As we approach World Social Work Day, I can’t help but reflect on my own journey in Social Work. It was towards the end of my National Service in the Police Coast Guard division that I began to think about the idea of doing something that could help people. This stirring was probably brought about by the real-life cases I had witnessed. After National Service, I began work at an IT Training Centre and it was during this time that I commenced my part-time degree in Social Work. Balancing work and studies was definitely tough but I was inspired by my classmates, who were older and had to manage more commitments.
A younger me during my time in the Police Coast Guard division.
As a social worker, our job is multi-faceted. We often have to work with various systems and stakeholders to help improve the lives of our clients. In HCA, that would mean working with our multidisciplinary team of nurses, doctors and other allied health professionals to support our patients and their families. At the same time, we may need to collaborate with the hospitals or other external institutions to help our patients and their families get the care that they need.
Our usual day starts with a morning roll call with the team, to update each other about various patients’ situations and to highlight any matters that need attention. After roll call, we will quickly catch up on any administrative matters, and contact patients and their families to arrange for visits, before heading out for our first visit of the day.
On average, we make about four home visits in a day and we try to get back to the office before the end of the day, to complete our case recordings and prepare for the next day.
I still struggle to finish my case recordings before the end of the work day, and often have to bring them home to complete them. Timely case recordings greatly help our on-call colleagues – those who man our after-hours hotline – who have to refer to our case recordings to understand the patient’s situation. These are our unsung heroes – the doctors and nurses taking on night and weekend on-call duties.
Catching the sunset on my way home.
After working in home care, I have come to appreciate the simple luxuries that I used to take for granted: a good pair of shoes, because we clock almost 10,000 steps in a day; a sturdy backpack as I carry my heavy laptop around all day, and having enjoyable company because we often go out alone. Another challenge that I had to adapt to is looking for food, because we are constantly on the move. Eateries may not always be nearby – there was once when I was in Punggol, I could not find any food options as the estate was so new, and only had lunch at 3pm when I finally spotted an eatery near a patient’s home.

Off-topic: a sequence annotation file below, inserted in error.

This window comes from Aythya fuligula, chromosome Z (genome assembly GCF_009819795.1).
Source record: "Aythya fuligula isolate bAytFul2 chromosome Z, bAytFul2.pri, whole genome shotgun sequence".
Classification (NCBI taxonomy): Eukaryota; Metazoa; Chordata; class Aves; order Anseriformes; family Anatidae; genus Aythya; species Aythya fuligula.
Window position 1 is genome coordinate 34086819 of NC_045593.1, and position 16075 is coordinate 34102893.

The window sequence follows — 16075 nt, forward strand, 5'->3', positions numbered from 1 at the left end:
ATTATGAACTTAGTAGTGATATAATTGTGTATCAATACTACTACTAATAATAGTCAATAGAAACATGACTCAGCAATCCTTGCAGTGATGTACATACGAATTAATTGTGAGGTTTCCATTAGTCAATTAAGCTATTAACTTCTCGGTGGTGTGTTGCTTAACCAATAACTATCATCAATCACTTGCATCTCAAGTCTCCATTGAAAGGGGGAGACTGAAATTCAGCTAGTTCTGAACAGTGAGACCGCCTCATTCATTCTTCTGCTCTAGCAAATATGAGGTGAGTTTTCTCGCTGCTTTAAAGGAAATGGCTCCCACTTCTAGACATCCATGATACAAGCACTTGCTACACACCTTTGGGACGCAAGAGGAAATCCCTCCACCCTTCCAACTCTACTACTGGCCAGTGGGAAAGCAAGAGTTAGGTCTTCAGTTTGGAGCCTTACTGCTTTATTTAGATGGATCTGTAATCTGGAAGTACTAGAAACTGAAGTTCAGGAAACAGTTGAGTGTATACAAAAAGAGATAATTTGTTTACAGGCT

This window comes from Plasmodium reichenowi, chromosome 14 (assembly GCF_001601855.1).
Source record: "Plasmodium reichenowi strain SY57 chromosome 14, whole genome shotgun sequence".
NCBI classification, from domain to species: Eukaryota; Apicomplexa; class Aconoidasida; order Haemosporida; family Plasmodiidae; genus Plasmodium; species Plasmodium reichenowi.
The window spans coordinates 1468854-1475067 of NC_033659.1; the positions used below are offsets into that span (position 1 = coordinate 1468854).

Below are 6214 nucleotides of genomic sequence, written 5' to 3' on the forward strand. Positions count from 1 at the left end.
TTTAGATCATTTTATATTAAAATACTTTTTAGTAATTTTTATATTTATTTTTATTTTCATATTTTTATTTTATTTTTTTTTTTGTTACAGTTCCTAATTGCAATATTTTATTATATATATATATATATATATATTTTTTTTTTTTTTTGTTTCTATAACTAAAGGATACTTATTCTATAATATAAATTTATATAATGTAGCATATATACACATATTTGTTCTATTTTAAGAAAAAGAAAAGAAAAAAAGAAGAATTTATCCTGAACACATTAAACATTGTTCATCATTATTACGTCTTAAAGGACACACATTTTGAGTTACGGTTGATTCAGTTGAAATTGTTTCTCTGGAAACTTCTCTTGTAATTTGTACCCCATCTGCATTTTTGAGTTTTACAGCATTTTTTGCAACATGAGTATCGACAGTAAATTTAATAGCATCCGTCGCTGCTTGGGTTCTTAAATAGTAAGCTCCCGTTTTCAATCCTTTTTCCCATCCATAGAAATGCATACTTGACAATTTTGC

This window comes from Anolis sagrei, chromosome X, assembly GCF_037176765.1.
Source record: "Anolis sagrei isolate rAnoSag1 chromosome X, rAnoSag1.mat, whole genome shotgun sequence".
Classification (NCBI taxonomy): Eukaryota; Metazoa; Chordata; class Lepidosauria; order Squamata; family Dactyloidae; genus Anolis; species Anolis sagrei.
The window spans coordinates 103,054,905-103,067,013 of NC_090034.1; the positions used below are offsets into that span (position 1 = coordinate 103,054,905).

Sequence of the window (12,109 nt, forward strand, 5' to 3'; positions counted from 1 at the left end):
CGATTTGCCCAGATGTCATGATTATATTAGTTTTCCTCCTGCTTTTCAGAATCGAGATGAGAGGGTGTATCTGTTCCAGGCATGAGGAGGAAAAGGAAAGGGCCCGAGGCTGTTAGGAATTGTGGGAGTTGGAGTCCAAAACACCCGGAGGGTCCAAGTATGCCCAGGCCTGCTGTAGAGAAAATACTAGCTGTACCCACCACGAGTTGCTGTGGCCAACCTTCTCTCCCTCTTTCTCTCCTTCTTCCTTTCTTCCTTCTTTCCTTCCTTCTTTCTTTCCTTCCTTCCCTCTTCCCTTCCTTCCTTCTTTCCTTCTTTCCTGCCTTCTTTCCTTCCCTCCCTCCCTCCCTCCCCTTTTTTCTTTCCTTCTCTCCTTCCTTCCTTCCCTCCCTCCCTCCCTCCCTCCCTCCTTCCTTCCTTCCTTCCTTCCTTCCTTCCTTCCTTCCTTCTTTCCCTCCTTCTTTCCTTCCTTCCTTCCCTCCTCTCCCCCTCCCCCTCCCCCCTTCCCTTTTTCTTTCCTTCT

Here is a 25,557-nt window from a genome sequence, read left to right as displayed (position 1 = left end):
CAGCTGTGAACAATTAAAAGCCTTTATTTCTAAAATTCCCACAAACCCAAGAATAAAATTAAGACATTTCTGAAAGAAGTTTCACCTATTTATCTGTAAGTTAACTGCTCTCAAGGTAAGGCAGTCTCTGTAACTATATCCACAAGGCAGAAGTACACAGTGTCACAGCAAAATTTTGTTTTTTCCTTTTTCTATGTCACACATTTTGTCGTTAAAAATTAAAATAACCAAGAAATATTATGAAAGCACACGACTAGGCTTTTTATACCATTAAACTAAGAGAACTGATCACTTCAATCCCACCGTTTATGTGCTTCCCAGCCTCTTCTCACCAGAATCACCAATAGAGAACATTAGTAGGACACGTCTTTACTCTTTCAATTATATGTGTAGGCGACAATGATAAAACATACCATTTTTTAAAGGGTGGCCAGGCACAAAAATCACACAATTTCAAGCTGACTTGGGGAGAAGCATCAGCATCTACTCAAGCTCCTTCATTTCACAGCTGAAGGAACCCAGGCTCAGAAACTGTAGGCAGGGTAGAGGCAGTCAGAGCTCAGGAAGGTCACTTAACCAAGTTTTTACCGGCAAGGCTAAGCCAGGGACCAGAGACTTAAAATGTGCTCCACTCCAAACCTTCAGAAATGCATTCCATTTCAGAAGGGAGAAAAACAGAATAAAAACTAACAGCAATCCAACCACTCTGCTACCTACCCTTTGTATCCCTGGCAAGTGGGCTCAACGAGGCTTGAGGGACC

The Toughest Challenges
Looking back, I think the toughest time was the early stages of the COVID-19 pandemic, during the circuit breaker and before the vaccines were rolled out. Everything was very scary; we did not know much about the virus, and the psychosocial issues surrounding our patients and their families were complicated by the COVID-19 situation.
For instance, many patients who lived separately from their families found it difficult to get support as people were not allowed to leave their homes. Patients and their caregivers also felt socially disconnected, due to not being able to have visitors. Furthermore, many patients refused to go to the hospital out of fear of dying alone, due to the strict policies on visiting at that time.
Lunch is often a hurried affair on the go, especially during the COVID-19 period, when dining in was not allowed.
Many staff also took steps to isolate themselves from their loved ones, so as not to unintentionally infect them.
What Matters the Most
However, every time I’m faced with challenges, I’m reminded of one of our patients, Mr Philip*. He always reminded me that as long as there is breath, there is hope. He was a musician and music always kept him going; every time I visited him, he would be playing his guitar and singing. As time went by, Mr Philip began to deteriorate, but he insisted on staying home even though he had no caregiver.
Mr Philip’s beloved guitar and guitar pick.
He would insist that he was fine even though he was barely able to perform his daily activities. Even after much coaxing from the team, Mr Philip still refused. He shared how he would not have the freedom to play his guitar or smoke his cigarettes whenever he wanted. Eventually, we made a deal with him, that we would have to admit him to an institution if he was not able to care for himself anymore, or if we found him confused and unable to make decisions. It was through this experience that I learnt not to look at what the matter is, but what matters the most.
What I have learnt is that the journey is the destination, because the journey does not end when we reach a milestone – it continues beyond the daily events and the major happenings, for the world does not stop turning and every moment that we experience is a moment worth experiencing.
After five years in HCA, I still believe it is a blessing to serve our patients. Through our shared journey, we get to learn so much from our patients – our greatest teachers.
For the real social work journey is the journey inwards, to learn about ourselves – what we value in our lives and how we make meaning of events in our journey. Only through the path can we see who we are truly called to be.
*not his real name
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